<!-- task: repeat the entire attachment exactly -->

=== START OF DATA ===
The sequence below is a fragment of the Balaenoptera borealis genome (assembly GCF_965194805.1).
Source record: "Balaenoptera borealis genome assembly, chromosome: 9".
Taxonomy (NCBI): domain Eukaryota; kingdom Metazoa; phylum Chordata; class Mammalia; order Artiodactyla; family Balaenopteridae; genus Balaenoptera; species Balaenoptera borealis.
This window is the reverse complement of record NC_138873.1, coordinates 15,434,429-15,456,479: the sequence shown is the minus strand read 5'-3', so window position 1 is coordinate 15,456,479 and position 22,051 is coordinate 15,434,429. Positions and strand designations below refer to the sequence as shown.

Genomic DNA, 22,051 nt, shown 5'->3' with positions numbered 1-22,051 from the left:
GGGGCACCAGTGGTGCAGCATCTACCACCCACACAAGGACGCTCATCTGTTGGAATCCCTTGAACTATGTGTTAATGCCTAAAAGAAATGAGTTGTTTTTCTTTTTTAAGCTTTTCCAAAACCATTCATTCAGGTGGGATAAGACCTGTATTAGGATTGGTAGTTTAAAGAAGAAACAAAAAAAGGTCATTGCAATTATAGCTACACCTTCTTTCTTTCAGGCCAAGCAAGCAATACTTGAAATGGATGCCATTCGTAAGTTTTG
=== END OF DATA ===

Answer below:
The sequence below is a fragment of the Balaenoptera borealis genome (assembly GCF_965194805.1).
Source record: "Balaenoptera borealis genome assembly, chromosome: 9".
Taxonomy (NCBI): domain Eukaryota; kingdom Metazoa; phylum Chordata; class Mammalia; order Artiodactyla; family Balaenopteridae; genus Balaenoptera; species Balaenoptera borealis.
This window is the reverse complement of record NC_138873.1, coordinates 15,434,429-15,456,479: the sequence shown is the minus strand read 5'-3', so window position 1 is coordinate 15,456,479 and position 22,051 is coordinate 15,434,429. Positions and strand designations below refer to the sequence as shown.

Genomic DNA, 22,051 nt, shown 5'->3' with positions numbered 1-22,051 from the left:
GGGGCACCAGTGGTGCAGCATCTACCACCCACACAAGGACGCTCATCTGTTGGAATCCCTTGAACTATGTGTTAATGCCTAAAAGAAATGAGTTGTTTTTCTTTTTTAAGCTTTTCCAAAACCATTCATTCAGGTGGGATAAGACCTGTATTAGGATTGGTAGTTTAAAGAAGAAACAAAAAAAGGTCATTGCAATTATAGCTACACCTTCTTTCTTTCAGGCCAAGCAAGCAATACTTGAAATGGATGCCATTCGTAAGTTTTG